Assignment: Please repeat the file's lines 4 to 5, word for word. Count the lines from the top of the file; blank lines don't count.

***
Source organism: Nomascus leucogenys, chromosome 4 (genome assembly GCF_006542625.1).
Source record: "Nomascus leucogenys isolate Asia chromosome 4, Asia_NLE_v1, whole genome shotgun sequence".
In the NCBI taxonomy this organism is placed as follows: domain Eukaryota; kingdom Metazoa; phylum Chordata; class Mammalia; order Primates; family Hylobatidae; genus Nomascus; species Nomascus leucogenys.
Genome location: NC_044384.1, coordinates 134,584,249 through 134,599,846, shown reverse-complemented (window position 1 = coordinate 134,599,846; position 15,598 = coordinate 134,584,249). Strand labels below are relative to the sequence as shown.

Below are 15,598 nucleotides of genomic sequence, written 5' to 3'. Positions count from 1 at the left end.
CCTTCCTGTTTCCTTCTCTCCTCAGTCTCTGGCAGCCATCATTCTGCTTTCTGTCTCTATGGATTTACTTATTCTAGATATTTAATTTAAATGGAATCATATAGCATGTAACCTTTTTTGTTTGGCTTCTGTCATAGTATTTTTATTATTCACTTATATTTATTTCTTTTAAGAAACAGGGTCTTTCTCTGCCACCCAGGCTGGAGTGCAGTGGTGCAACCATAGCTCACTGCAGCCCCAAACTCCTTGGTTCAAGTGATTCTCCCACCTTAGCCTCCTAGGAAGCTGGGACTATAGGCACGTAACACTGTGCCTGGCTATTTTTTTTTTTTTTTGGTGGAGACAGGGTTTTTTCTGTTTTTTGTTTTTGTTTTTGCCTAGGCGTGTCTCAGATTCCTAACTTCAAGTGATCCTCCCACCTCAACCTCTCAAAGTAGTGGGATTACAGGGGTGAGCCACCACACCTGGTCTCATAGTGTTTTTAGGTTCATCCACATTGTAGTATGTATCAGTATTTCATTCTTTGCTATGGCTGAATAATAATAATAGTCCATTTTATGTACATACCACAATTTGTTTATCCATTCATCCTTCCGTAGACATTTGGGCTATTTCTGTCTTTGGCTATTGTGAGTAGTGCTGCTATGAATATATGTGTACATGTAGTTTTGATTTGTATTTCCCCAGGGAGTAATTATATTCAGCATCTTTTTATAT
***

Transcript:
Genome location: NC_044384.1, coordinates 134,584,249 through 134,599,846, shown reverse-complemented (window position 1 = coordinate 134,599,846; position 15,598 = coordinate 134,584,249). Strand labels below are relative to the sequence as shown.

Below are 15,598 nucleotides of genomic sequence, written 5' to 3'. Positions count from 1 at the left end.